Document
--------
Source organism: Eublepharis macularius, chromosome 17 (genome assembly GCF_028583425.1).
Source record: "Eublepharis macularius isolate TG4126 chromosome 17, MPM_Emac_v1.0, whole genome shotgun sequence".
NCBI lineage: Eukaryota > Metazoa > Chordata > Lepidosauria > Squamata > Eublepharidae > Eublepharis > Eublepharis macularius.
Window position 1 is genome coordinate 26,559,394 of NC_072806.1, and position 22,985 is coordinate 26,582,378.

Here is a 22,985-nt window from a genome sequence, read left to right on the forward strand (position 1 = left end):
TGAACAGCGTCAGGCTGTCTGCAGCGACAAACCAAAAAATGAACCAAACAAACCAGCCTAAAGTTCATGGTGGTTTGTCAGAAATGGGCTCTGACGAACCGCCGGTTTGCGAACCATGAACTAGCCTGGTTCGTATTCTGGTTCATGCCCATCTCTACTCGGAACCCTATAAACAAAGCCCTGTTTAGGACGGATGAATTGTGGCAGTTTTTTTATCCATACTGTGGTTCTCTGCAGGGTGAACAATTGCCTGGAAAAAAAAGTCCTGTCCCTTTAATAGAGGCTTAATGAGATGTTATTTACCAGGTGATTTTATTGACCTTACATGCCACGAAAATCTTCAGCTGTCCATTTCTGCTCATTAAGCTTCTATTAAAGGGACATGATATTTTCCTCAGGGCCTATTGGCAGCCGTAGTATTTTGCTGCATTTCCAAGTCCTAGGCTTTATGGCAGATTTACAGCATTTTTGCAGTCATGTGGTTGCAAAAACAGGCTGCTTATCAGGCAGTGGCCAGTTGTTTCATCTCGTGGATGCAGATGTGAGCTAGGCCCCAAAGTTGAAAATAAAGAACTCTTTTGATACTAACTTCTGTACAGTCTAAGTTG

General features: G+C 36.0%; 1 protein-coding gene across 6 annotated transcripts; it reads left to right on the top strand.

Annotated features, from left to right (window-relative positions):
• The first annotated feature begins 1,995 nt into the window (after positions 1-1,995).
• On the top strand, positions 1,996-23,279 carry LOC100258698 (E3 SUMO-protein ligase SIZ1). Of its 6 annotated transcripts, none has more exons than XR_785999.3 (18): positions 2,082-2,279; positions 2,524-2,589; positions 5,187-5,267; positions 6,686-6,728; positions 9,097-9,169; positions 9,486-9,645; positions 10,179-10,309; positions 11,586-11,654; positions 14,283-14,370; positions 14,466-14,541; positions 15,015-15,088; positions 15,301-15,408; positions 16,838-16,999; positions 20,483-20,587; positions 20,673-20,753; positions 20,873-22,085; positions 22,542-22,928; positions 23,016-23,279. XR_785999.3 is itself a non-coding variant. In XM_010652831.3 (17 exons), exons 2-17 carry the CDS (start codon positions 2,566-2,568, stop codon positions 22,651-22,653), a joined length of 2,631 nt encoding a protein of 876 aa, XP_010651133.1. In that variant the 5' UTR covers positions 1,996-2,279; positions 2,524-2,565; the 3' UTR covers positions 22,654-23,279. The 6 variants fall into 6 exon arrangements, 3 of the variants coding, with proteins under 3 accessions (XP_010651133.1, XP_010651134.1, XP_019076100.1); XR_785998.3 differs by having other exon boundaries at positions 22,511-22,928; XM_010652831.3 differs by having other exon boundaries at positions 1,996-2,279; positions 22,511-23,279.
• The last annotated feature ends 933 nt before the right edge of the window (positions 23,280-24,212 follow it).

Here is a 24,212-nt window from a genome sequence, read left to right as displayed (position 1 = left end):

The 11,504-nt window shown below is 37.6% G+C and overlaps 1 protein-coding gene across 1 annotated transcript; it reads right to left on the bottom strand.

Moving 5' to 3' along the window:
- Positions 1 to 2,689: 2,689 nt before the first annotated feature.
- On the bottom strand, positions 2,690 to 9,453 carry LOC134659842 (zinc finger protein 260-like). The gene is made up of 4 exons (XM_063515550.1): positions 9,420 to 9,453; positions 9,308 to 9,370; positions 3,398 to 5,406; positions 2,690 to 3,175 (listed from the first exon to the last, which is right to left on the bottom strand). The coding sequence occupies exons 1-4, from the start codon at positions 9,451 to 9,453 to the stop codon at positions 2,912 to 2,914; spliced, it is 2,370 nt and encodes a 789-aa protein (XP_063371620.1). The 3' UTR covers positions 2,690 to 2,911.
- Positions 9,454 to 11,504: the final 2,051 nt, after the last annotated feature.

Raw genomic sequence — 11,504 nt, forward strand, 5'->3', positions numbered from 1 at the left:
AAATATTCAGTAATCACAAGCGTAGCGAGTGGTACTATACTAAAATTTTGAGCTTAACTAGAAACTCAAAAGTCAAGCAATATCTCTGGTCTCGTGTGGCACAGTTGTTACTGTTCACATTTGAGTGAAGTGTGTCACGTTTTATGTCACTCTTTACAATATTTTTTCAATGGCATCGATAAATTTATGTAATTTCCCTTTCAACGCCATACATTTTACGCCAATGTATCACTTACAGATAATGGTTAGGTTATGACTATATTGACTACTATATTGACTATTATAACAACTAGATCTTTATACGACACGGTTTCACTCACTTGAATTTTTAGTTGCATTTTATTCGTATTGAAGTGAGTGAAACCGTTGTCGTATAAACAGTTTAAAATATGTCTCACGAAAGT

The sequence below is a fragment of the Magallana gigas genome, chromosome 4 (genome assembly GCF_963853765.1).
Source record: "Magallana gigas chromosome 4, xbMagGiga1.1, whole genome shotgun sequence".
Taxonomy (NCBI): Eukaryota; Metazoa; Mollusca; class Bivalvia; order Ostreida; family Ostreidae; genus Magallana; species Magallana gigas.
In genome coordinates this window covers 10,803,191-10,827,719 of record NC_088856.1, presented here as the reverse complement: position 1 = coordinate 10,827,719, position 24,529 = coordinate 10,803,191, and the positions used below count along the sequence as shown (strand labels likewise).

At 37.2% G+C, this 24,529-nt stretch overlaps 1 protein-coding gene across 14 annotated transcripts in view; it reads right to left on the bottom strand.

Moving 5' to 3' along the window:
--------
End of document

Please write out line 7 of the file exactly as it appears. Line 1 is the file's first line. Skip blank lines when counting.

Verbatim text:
General features: G+C 36.0%; 1 protein-coding gene across 6 annotated transcripts; it reads left to right on the top strand.